Fabrication and characterization of MNs. All of the MNs in this study were fabricated using six uniform silicone molds from Blueacre Technology Ltd. machined by directly laser ablation to create arrays of cylindrical holes. Each MN had a 300 μm by 300 μm round base tapering to a height of 600 μm with a tip radius of around 5 μm. The MNs were arranged in a 15 by 15 array with 600 μm tip-to-tip spacing. After preparation of the GLUT1-Insulin conjugates, total prepared GLUT1-Insulin (1 mg/kg) was dispersed in 3 mL premixed m-HA (w/v=40%) with N,N′-methylenebisacrylamide (MBA, w/v=20%) and photo initiator (Irgacure 2959, w/v=0.05%) in a bath sonicator for several minutes. The solution was added to the prepared micromold reservoir. After that, the micromolds were transferred to a Hettich Universal 32R centrifuge for 20 min at 2000 rpm to compact solution into MN cavities. The final device underwent 6-8 hours drying at 25° C. in a vacuum dessicator. After desiccation was completed, the MN arrays were carefully separated from the silicone mold and was exposed to UV light (wavelength: 320-450 nm) for 30 seconds. The needle base can be tailored to fit the injection syringe. The resulting product can be stored in a sealed six well container for up to 30 days at 4° C. The fluorescent MNs were fabricated with nanoparticle made from FITC labeled insulin. The morphology of the MNs was characterized on a FEI Verios 460L field-emission scanning electron microscope (FESEM). The fluorescence image of MNs were taken by Olympus IX70 multi-parameter fluorescence microscope. The UV crosslinking process was conducted using Dymax BlueWave 75 UV Curing Spot Lamp.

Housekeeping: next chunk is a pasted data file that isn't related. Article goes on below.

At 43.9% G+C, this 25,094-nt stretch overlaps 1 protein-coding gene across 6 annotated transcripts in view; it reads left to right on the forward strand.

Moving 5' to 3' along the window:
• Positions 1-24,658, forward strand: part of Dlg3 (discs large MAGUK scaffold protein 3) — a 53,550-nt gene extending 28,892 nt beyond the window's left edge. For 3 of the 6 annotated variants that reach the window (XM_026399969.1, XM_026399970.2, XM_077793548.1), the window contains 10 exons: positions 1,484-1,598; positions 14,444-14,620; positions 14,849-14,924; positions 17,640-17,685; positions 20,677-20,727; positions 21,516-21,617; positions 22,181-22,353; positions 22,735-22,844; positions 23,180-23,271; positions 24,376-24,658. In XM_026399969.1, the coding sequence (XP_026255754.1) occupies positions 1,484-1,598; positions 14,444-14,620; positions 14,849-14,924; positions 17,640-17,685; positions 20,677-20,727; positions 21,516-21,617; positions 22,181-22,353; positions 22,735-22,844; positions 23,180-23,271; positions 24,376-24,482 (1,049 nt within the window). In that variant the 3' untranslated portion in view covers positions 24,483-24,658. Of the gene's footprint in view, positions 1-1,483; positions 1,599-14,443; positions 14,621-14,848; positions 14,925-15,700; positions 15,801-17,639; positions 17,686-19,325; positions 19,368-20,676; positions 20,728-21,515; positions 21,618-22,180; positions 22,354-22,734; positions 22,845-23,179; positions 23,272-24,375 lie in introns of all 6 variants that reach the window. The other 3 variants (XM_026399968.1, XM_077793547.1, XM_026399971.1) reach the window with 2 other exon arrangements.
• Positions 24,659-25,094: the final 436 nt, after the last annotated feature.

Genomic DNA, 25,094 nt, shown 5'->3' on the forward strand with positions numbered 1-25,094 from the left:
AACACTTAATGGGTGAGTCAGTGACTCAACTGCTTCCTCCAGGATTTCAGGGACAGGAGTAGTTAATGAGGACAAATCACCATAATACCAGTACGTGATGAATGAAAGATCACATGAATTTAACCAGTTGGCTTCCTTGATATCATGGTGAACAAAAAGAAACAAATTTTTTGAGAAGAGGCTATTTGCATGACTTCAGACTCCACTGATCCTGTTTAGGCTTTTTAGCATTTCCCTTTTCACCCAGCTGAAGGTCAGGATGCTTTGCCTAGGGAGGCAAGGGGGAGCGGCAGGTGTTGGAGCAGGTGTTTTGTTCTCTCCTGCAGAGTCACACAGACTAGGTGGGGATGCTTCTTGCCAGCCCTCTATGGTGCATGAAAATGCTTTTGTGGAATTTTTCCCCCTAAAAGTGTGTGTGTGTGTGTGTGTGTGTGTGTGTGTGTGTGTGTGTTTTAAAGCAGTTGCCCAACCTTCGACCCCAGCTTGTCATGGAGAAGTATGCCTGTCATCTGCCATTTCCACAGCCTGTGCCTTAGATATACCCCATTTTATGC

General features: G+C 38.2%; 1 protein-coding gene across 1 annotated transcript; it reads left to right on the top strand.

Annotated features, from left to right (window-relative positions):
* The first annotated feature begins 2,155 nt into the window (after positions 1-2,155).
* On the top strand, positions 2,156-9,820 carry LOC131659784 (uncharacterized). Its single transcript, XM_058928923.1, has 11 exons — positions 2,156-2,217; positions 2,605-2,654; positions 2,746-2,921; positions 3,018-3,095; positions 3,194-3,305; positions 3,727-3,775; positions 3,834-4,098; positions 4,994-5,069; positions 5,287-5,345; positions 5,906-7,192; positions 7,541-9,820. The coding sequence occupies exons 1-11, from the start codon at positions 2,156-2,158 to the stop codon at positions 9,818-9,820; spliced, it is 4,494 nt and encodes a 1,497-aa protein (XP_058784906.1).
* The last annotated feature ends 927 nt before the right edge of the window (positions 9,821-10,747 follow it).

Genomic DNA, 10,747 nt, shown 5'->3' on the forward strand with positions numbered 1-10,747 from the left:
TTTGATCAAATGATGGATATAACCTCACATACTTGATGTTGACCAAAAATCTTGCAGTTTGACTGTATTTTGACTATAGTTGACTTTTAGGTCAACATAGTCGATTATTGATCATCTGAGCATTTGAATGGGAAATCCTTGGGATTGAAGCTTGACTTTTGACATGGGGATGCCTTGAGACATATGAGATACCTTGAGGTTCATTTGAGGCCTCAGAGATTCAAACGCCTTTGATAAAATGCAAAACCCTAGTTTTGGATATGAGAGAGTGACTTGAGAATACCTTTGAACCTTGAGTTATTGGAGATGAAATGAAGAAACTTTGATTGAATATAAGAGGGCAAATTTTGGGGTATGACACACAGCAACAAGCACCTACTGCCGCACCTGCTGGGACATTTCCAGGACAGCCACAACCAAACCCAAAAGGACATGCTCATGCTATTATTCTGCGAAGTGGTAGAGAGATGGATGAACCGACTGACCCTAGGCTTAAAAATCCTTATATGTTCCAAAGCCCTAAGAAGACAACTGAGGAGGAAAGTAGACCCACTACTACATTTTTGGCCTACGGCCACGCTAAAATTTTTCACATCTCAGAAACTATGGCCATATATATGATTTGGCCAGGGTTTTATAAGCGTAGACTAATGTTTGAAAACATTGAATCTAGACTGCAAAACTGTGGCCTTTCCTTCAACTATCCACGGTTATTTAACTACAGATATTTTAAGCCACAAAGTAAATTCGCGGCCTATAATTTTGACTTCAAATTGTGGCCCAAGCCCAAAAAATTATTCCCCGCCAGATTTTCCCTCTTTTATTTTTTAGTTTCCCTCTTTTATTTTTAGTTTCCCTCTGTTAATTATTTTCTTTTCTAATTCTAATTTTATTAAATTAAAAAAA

Mechanical strength test. The mechanical strength measurements of MNs have been conducted under ambient and isometric test conditions on a tensile load frame. The tensile force was continuously monitored as a stainless steel plate compressing arrays of MNs along the y-direction on a stress-strain gauge. The initial gauge was set as 2.00 mm between the MNs tips and the stainless steel plate, 10.00 N as load cell capacity. The speed of the top stainless steel plate movement towards the MN-array patch was 0.1 mm/second. The failure force of MNs was recorded as the needle began to buckle.
Skin penetration efficiency test. The MN-arrays were applied to the dorsum of mouse skin for 30 minutes and removed. The mice were euthanized and the skin samples were embedded in OCT compound (Sakura Finetek) and flash-frozen in an isopentane bath on dry ice. The frozen tissues were sectioned (10-μm thickness), mounted on microscope slides, and stored at −80° C. The samples were hematoxylin and eosin (H&E) stained in the Histology Laboratory at NC State College of Veterinary Medicine. In a separate experiment, the surface sites of excited skin were stained by trypan blue for 5 min. After wiping off residual dye from the skin surface with dry tissue paper, the skin sample was imaged by optical microscopy (Leica EZ4 D stereo microscope).